It seems like we've tried everything: We tried rational negotiations at Camp David; we tried negotiations under fire after Camp David; we tried unconditional surrender at Taba; we tried 88 percent, 92 percent and 97 percent; in fact, we tried 100 percent. We tried Sharm al-Sheikh, Paris and secret visits to Ramallah. We tried Mitchell and Tenet and Javier Solana. We tried Omri-Arafat, Omri-Dahlan and Peres-Abu Ala. We tried the Apache and the F-16; we tried the Merkava. We tried assassinations; we tried closures and curfews; we tried Arafat's compound and Jenin. Throughout these horrendous two years, we've tried far-ranging political concession, and military aggressiveness too.
There's only one thing we haven't tried - diplomatic assertiveness.
Imagine the following scenario: Immediately following the attack at the Megiddo junction, the security cabinet does not convene; the Israel Defense Forces' chief of staff does not make his usual recommendation to expel Palestinian Authority Chairman Yasser Arafat; and the heads of other security branches do not voice their habitual proposal to reconquer Areas A.
Instead, the government of Israel announces that it will not adopt any violent response for a week and that it is relaying the challenge of dealing with terror to the international community. It invites all the ambassadors who serve in Israel to come immediately to the site of the attack and witness the charred bodies up close, summons all the humanitarian organizations that operate in the Middle East to visit the terror scene and document details of the atrocity, and it furnishes the foreign media with all existing information on the nexus of ties between the current Palestinian leadership and the perpetrator of the given attack. It also adamantly demands that the UN secretary-general establish forthwith an investigation committee to review the circumstances of the massacre, arguing that if there is international law and an international community, then they bear responsibility to prevent massacres of this sort and to put the guilty on trial.
Or imagine the following scene: Right after the 32A bus attack, the prime minister and public security minister do not turn up at the scene. Instead, Shimon Peres, Yossi Beilin and Yossi Sarid appear, perhaps also Amos Oz, A.B. Yehoshua and David Grossman. Standing next to a long line of black, numbered body bags, the six say, "Enough."
They say "enough" in the name of Israel's peace and morality elite. And they say: We who brought Arafat to the country now declare that Arafatism has to end - yes, a Palestinian state; yes, evacuation of the settlements; yes, revised 1967 borders; but first of all, a total annulment of this culture of death; first of all, global and pan-Arab censure of this new fascism that threatens to ignite the whole Middle East.
Or imagine the following: Immediately after the next attack that, heaven forbid, is liable to occur here, Israel does not conscript reservists; it doesn't invade Gaza; and it doesn't get itself immersed up to its neck in a reconquest. Instead, Israel demands that an international panel of statesmen, cultural figures and human rights activists convene and deal with the gravest challenge of the 21st century - terror - in the form of an international conference on the scale of the Durban meet on racism.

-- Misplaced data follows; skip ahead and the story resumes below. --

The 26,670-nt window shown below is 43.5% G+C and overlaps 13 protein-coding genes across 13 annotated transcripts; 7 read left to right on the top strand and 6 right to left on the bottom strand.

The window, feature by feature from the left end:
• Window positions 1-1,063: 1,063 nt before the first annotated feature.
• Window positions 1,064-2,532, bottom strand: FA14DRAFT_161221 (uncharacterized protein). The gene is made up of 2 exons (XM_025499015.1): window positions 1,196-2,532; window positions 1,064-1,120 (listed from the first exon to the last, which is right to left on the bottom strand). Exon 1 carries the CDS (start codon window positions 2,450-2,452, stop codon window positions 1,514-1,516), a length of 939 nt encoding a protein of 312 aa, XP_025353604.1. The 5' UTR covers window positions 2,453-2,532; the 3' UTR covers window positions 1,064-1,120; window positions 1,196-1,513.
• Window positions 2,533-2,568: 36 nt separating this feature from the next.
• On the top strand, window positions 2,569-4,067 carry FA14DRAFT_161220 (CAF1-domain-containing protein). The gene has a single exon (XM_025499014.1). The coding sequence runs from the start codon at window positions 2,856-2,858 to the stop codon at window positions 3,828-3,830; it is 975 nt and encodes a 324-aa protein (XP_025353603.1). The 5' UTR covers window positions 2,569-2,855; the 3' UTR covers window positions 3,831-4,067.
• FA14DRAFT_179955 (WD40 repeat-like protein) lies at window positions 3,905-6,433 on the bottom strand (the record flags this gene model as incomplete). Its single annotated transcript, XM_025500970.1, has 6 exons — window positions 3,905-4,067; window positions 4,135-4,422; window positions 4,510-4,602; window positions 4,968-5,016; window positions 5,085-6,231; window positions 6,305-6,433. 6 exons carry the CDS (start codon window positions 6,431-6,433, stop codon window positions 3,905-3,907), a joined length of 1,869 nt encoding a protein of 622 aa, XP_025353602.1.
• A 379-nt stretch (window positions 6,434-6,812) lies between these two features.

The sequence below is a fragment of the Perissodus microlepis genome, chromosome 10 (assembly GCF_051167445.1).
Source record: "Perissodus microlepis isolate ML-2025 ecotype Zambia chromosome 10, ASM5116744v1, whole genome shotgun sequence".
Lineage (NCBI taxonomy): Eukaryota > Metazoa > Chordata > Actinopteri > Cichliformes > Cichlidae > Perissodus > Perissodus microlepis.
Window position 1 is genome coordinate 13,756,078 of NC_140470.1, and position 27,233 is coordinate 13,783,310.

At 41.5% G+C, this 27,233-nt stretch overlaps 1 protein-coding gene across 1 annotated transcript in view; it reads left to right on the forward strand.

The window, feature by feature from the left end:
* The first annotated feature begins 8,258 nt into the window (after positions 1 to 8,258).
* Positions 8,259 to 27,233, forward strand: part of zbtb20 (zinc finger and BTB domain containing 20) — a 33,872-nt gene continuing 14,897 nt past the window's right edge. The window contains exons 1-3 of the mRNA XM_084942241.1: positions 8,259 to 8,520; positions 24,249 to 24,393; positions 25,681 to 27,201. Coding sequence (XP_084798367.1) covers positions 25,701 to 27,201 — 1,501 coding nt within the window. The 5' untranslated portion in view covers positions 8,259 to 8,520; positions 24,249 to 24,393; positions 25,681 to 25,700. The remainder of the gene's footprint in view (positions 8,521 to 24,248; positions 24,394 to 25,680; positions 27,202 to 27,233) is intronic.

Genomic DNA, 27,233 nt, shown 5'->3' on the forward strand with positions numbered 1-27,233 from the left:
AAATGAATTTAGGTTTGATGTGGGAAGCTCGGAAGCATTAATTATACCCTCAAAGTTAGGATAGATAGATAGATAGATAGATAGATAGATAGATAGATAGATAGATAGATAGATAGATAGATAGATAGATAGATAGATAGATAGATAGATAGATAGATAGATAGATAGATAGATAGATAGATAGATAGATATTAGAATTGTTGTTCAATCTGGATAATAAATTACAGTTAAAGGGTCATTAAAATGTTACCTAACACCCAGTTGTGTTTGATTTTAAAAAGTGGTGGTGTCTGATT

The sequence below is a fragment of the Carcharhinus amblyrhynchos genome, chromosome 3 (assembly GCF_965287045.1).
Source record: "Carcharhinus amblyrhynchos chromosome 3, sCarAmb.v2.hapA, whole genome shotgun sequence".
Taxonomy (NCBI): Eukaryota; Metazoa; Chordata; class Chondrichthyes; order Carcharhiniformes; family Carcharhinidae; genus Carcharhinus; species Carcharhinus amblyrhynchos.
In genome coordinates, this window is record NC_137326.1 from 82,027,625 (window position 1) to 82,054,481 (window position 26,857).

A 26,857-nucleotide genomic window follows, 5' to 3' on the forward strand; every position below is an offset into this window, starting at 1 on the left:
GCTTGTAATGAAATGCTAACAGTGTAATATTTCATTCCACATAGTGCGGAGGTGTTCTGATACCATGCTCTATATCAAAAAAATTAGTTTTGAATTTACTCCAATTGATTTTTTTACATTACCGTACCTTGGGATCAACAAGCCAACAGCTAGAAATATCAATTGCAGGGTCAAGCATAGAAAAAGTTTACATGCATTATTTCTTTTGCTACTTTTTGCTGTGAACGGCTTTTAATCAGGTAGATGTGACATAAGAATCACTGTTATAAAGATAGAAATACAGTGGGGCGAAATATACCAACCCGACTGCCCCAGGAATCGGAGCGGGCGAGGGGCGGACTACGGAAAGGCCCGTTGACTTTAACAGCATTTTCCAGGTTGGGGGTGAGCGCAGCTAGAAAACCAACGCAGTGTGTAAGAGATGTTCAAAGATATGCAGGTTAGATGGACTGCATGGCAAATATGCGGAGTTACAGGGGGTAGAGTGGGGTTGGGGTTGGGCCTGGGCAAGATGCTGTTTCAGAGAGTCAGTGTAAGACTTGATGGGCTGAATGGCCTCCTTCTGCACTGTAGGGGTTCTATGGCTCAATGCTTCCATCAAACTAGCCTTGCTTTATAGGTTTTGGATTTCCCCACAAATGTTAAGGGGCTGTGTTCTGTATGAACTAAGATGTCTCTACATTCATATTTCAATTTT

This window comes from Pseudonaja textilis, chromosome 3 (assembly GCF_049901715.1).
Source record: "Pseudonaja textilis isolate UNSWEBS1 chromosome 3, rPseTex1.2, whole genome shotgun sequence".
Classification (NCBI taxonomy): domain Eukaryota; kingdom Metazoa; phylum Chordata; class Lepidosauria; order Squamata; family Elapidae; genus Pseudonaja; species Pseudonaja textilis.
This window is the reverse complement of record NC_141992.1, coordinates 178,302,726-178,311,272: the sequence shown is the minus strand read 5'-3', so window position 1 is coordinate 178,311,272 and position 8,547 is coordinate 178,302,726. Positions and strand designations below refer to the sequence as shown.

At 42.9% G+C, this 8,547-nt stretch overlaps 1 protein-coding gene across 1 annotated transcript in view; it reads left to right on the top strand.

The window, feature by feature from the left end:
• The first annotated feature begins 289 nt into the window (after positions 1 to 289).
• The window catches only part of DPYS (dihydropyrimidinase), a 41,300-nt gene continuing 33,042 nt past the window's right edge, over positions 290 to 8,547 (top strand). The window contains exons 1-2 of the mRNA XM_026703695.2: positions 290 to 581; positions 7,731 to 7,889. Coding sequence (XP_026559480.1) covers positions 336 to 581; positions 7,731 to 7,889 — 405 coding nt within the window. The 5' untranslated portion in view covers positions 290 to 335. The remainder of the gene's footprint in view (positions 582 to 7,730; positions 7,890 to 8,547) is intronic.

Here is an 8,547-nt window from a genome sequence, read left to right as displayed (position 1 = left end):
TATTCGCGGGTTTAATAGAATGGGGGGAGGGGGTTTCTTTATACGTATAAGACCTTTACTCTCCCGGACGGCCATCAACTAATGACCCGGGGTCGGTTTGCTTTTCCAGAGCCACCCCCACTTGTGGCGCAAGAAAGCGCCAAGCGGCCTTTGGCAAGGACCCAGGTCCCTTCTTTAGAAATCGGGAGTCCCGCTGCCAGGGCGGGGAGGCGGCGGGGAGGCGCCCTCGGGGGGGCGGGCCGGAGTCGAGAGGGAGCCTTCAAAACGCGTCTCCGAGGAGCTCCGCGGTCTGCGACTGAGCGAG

Such a conference would be tantamount to a rectification of the Durban gathering and would decide unequivocally that there can be no dealing with a state, diplomatic organization or political party that directly or indirectly supports terror and suicide attackers.
Founded on the basis of these two fundamental and universal standards, without which humanity has no chance of getting through the current century, there is need for the creation of a new, unflinching world moral order that displays no tolerance, forgiveness or winking indulgence toward terrorists, toward the death cult that now threatens not only Israel, but civilization itself.
The strategic value of each of these three possible scenarios far surpasses the strategic value of a military operation. Each of the three - or seven other comparable scenarios that can be easily imagined - would strengthen Israel more than an army undertaking, no matter how successful the military move might be.
As the IDF has aptly stated, the war thrust upon us since the start of 2000 is primarily a struggle for public opinion. This is a war pertaining to the consciousness of Palestinians, Israelis and the international community. But a war about consciousness cannot be won by tanks, nor by a separation fence. A war about consciousness can be won be reconsolidating Israel's image as a strong democracy on the defensive, as a mini, moral power.
Hence any move that represents either a surrender to violence or an exaggerated use of violence contradicts the war's goals and prolongs the conflict. Any move that expresses either diplomatic defeatism or brutal aggression moves us closer to defeat.
For too long, the Israeli right offered us a hopeless territorial defensive shield. For too long, the Israeli left offered us an adventurous diplomatic gambit that had no chance. Torn between both proposals, working under impossible conditions that irresponsible politicians imposed on them, the Shin Bet security service and the IDF did their utmost to provide us with a defensive shield. But today, after 21 months of a maelstrom of blood and despair, the time has come to try something different: Israel should establish a diplomatic defensive shield.
It will not be simple, and it will not come overnight. It will require a collaborative effort and liberation from familiar patterns of thought. But it has to be tried. It must be tried because there is no other way.
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